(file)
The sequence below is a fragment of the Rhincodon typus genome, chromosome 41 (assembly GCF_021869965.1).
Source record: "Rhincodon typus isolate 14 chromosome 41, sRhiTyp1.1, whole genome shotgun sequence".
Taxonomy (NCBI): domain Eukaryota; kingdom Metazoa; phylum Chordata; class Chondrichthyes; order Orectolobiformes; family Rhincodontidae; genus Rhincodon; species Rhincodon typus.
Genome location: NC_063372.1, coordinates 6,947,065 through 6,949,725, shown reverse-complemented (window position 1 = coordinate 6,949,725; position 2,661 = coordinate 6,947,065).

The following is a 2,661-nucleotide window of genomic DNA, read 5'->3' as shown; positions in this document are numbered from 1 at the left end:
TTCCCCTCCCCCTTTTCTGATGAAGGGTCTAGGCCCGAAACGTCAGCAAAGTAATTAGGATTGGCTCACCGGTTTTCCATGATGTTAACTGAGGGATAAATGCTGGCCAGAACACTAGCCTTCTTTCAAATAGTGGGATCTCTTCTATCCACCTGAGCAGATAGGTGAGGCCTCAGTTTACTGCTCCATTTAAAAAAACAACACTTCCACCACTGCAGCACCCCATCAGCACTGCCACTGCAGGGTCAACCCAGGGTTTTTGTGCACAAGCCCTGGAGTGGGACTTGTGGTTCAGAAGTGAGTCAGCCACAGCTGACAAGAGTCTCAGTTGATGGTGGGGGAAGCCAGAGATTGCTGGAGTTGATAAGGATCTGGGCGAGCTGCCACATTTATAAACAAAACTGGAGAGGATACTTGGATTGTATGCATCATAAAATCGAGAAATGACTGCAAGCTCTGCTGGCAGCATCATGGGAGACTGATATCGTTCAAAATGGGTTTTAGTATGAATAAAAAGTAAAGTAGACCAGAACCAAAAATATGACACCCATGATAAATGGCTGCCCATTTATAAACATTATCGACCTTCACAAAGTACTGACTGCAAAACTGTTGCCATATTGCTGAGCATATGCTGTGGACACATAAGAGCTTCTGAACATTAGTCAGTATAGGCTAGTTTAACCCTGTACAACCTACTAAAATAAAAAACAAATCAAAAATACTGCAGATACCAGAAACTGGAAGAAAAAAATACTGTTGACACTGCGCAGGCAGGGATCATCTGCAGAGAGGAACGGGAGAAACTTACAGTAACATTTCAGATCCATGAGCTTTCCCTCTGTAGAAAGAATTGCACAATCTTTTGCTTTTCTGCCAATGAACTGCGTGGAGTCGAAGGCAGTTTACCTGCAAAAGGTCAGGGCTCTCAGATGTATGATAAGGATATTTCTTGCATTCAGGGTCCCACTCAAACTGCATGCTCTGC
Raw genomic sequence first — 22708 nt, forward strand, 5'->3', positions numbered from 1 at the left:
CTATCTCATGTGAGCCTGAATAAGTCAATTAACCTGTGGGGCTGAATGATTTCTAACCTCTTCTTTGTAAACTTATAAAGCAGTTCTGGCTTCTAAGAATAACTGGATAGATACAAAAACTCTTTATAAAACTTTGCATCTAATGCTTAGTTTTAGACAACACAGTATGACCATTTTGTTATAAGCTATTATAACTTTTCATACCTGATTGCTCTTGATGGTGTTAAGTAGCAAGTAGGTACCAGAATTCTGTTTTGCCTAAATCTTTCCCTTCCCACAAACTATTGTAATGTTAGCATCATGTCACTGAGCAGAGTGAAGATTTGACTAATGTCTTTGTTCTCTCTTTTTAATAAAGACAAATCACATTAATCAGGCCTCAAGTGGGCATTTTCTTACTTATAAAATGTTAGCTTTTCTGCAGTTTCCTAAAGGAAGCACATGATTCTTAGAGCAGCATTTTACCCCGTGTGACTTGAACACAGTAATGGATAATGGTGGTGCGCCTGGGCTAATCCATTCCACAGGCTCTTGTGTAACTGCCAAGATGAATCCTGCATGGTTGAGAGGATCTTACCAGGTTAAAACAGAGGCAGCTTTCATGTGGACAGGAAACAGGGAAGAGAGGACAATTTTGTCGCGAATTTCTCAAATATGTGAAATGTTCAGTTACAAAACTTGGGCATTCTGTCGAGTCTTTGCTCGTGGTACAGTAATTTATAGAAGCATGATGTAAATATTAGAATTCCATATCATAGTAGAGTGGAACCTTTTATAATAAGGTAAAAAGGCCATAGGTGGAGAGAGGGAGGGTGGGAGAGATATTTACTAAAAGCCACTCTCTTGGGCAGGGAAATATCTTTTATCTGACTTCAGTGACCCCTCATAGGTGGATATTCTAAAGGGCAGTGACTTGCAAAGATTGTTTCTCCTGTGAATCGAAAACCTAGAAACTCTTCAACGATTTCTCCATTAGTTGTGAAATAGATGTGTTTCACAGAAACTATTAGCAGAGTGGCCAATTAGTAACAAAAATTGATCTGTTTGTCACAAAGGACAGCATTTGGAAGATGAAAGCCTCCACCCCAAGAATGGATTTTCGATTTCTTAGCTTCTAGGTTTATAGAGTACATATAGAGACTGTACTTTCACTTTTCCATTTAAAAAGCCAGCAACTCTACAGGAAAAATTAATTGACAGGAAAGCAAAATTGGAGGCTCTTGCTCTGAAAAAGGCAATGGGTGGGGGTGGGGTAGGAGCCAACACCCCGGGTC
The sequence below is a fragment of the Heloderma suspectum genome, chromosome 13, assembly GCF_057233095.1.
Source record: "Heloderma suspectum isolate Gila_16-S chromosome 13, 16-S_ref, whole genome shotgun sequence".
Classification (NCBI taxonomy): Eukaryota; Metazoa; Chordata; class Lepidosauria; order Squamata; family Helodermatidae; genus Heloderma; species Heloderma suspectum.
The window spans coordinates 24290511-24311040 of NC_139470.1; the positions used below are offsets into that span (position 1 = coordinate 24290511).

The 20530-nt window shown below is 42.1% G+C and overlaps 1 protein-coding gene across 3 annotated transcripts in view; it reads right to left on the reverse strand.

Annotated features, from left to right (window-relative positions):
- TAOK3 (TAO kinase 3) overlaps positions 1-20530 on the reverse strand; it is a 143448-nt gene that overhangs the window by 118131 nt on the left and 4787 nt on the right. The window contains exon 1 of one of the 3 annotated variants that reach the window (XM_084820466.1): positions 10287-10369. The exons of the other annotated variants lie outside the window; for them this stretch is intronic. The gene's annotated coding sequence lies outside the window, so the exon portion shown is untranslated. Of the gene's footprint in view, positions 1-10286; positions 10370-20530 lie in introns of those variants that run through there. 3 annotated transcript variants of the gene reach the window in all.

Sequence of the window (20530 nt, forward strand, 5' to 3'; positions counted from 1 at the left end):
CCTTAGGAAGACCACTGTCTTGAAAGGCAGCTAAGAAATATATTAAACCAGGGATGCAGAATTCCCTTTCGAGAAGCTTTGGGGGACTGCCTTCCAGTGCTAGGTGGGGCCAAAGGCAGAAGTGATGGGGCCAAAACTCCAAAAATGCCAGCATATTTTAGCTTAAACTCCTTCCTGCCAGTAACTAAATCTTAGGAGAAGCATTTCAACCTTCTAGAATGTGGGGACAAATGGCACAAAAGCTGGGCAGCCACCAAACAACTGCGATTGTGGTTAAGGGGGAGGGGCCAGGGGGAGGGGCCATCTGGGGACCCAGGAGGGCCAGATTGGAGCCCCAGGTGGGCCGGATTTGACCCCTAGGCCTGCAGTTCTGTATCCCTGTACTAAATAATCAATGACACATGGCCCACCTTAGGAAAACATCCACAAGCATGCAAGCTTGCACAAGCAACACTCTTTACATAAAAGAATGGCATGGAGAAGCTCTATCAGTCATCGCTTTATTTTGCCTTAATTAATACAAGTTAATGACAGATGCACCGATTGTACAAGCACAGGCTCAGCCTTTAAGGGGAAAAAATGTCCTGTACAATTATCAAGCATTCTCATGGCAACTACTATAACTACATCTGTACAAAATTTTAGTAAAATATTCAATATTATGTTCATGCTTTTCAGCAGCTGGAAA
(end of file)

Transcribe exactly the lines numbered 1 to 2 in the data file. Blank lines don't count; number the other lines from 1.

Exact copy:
The sequence below is a fragment of the Rhincodon typus genome, chromosome 41 (assembly GCF_021869965.1).
Source record: "Rhincodon typus isolate 14 chromosome 41, sRhiTyp1.1, whole genome shotgun sequence".